Ok, first off I don’t normally cut hair, barring the occasional mohawk given in a garage or back patio. MILK enjoys butchering hair into all types of attempted styles, thus her early nickname “The Barber of Seville,” but despite people’s totally unjustified faith in her, she has zero skills in this area. Someone once actually trusted her with a tattoo gun, so her power to enchant with a false sense of ability is real.
Basically we’re both grossly unqualified to handle scissors, that’s a given, but more to the point, neither of us ever learned to communicate with a barber or stylist. As an adult, this has been an unexpected (and sometimes disastrous) challenge.
I credit our mom and grandmother for a long series of 70’s bowl cuts. This was achieved in ten minutes, every four months, with a literal bowl on my head. Seriously when everybody calls you Danny and you have the same haircut as “Danny” in The Shining…let’s just say it’s socially limiting. My rebellion against this look was my first mohawk, in the 4th grade, given to me by Grandma Ping with the Wahl clippers she still had laying around from her days of buzz cutting the neighborhood when my dad was little. “Pay for a haircut? For a kid? Hah, good one!” I didn’t see the inside of a barber shop until I was in my twenties. I had either long metal head hair or some home spun punk style for all of high school and college, when I was too cool to let mom cut my hair, and too poor to go to a professional.
I have to partially blame my father for this oversight, and I will fail my own sons in this regard I’m sure. My theory is that there is a critical moment in adolescence where a fellow learns how to talk to people who cut hair. I imagine some Norman Rockwell scene with a dad smoking a pipe and teaching the boy how to talk to the barber while reading a racing form. The barber’s name is Ned, and he’s the same guy who cuts your dad’s hair and all your uncles’. I figure it’s like the birds and the bees talk, but hopefully more involved than having the old man hand you a box of condoms and saying “I don’t want to see any new bambinos around this joint for a long time…you picking up what I’m laying down?”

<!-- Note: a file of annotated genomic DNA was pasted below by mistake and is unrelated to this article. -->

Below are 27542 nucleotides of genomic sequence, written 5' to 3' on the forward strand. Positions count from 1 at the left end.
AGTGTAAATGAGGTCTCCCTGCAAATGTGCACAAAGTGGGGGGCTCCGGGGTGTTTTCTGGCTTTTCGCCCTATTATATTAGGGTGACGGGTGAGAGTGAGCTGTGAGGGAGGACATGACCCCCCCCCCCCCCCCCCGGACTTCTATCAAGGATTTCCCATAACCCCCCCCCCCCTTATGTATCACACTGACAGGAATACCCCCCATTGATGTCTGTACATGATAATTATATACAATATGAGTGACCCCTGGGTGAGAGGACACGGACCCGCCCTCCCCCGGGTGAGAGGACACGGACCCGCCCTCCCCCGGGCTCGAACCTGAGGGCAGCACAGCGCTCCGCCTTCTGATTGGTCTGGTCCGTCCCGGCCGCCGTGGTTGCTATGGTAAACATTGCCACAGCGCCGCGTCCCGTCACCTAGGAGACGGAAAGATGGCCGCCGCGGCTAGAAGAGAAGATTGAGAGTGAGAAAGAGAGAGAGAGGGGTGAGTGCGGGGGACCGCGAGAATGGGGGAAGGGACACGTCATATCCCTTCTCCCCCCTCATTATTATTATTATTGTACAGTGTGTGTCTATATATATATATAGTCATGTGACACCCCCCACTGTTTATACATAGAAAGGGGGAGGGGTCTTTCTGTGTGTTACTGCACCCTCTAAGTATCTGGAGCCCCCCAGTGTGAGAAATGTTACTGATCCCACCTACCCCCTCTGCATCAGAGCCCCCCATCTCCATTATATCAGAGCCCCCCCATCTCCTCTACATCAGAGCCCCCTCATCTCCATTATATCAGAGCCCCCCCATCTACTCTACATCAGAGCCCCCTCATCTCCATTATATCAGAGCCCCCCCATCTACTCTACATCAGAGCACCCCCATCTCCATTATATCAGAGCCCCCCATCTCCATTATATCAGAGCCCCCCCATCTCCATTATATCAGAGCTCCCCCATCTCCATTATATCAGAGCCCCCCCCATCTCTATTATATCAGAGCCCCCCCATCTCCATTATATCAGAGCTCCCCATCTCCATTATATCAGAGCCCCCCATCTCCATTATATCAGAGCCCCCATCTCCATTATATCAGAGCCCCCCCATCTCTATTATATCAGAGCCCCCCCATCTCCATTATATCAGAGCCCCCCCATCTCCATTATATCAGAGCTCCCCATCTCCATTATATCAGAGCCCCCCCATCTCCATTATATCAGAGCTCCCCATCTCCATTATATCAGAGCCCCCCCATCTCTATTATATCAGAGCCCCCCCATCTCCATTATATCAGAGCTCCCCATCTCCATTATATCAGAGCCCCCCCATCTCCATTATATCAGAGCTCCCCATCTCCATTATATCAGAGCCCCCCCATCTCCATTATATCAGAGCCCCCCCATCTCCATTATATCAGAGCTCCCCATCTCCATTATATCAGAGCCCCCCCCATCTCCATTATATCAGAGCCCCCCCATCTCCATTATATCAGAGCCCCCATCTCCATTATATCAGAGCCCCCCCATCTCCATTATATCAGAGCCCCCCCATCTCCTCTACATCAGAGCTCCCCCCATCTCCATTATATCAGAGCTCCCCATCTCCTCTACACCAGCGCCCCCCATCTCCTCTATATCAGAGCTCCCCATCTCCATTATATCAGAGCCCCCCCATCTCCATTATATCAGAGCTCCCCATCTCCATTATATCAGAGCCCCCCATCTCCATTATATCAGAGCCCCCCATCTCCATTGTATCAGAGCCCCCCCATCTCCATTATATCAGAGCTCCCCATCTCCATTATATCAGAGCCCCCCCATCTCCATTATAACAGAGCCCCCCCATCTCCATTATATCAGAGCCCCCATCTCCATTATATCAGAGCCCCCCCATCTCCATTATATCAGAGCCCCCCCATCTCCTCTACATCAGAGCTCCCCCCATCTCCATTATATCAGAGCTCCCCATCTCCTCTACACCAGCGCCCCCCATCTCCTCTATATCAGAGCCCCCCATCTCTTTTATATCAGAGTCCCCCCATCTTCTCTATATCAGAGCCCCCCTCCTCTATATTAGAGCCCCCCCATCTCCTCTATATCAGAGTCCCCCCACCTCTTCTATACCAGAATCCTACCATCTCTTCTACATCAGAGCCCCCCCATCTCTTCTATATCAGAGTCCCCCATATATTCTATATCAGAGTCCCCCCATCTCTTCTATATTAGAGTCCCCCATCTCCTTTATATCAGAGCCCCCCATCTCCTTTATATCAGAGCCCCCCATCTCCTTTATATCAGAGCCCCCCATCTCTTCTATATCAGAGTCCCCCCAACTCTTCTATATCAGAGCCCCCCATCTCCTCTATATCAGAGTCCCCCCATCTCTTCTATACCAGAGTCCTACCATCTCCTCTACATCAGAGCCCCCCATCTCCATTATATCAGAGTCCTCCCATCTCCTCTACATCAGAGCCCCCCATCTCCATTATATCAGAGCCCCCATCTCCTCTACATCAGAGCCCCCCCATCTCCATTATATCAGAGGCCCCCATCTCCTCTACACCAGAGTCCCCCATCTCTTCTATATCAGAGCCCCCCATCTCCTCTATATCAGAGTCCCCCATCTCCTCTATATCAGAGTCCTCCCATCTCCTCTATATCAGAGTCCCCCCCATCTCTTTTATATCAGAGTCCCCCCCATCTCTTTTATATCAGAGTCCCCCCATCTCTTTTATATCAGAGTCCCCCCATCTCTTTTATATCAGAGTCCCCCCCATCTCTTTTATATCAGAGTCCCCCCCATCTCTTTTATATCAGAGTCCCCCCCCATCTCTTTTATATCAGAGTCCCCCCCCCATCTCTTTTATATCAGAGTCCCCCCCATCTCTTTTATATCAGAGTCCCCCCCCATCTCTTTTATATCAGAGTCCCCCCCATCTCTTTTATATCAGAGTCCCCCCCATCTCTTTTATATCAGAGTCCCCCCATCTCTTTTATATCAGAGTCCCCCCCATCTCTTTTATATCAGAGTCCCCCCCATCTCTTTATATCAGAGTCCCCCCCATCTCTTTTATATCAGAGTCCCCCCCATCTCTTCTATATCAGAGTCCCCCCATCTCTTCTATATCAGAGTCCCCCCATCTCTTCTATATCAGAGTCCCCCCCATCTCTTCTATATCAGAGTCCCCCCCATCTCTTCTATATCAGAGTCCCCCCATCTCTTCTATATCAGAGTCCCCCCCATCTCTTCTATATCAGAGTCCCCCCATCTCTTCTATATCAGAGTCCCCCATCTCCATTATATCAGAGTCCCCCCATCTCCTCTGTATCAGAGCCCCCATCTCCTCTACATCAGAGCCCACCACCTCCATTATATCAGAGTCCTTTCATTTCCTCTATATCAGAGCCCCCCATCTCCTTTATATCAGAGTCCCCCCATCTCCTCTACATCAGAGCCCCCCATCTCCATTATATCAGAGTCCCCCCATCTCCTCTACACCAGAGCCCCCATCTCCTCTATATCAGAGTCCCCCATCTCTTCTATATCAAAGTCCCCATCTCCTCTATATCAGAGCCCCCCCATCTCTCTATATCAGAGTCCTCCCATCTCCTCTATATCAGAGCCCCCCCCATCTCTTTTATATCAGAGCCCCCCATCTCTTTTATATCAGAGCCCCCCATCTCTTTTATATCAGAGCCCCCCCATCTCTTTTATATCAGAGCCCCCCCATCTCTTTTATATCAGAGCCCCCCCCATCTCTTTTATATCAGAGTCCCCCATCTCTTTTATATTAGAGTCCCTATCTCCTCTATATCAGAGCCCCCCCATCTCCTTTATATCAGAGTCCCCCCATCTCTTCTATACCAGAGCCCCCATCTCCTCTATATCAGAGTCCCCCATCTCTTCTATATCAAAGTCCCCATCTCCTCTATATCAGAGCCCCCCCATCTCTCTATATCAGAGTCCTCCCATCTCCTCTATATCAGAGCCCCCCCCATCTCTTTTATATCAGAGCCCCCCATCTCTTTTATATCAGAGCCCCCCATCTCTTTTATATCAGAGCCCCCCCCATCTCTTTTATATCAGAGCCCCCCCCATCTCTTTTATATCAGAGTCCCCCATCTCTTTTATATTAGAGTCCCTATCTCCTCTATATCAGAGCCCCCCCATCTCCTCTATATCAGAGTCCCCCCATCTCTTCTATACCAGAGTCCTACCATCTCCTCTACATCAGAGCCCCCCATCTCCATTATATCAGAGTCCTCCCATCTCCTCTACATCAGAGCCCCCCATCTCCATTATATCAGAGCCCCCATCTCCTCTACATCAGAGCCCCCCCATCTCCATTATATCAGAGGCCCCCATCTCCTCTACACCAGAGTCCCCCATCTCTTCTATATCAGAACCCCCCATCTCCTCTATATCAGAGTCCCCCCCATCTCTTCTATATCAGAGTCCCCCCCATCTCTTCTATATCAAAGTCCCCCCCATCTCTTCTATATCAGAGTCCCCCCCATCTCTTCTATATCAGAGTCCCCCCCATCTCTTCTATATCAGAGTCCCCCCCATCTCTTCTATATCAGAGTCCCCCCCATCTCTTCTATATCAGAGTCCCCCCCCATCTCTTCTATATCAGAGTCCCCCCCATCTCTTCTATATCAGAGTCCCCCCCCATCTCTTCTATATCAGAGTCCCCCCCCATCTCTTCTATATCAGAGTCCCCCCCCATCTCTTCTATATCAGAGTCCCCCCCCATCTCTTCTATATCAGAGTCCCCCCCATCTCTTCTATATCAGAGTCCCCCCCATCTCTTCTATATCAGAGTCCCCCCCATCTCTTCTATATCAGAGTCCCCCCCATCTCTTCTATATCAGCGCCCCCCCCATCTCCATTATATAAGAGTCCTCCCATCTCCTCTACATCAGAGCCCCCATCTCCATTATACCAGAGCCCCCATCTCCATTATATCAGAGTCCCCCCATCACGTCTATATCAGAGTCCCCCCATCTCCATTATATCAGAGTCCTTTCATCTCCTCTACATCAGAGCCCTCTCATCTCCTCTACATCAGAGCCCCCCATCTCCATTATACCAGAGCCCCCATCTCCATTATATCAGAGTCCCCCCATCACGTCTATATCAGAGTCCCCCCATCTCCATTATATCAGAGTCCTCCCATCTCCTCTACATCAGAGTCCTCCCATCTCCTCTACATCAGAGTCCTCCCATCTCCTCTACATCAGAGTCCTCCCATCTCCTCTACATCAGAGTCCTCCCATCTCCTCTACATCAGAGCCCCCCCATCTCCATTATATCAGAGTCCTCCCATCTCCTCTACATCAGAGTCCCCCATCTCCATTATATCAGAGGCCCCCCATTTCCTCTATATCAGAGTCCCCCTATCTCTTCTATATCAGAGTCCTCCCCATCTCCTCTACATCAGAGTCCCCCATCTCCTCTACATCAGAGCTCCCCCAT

So after graduating college I decided that after decades of weird hair I would get a fashionable haircut that didn’t cause me to constantly get pulled over and searched by the cops. Seriously, no shit, I started getting quasi normal haircuts in 2000 and wasn’t pulled over again until 2012 when I was testing the top end of a rental car, nothing changed with my driving but cops hate weird hair…because they can’t have it.
So these days I go in to get my hair cut and I sit down in the chair and there’s the terrifying question, “So what are we doing today?”
“Fucking up my hair!” is how I reply silently in my mind. What I actually say is, “Oh um, longish on top and short on the sides…sort of.” So with the most minimal of instructions, my head becomes the canvas of an artiste. My lack of direction opens up the option of 80% of all male haircuts and a bunch of lesbian ones. Sometimes it goes well, sometimes things so south. Even when I see that shit going horribly, horribly wrong, I don’t say anything because I have no idea what to say. “Maybe a little less Flock of Seagulls?”
Whenever I score a good haircut I become rabidly loyal to whomever did it. If I go often enough, I can develop a relationship with the stylist and I can simply say those magic words “just a trim today,” with confidence. Yep, I am haircut savvy now, I think. Then what happens, because people who cut hair have the stability of carnies, is the jerk will move to Norway or Arizona. Now I am screwed all over again. Now I have to wander blindly into the chair again and say…”Um longish on top and short on the sides.”
And that is why I currently have a haircut that would look right at home in Mission Control at NASA… in 1967. Well, at least it dries quick.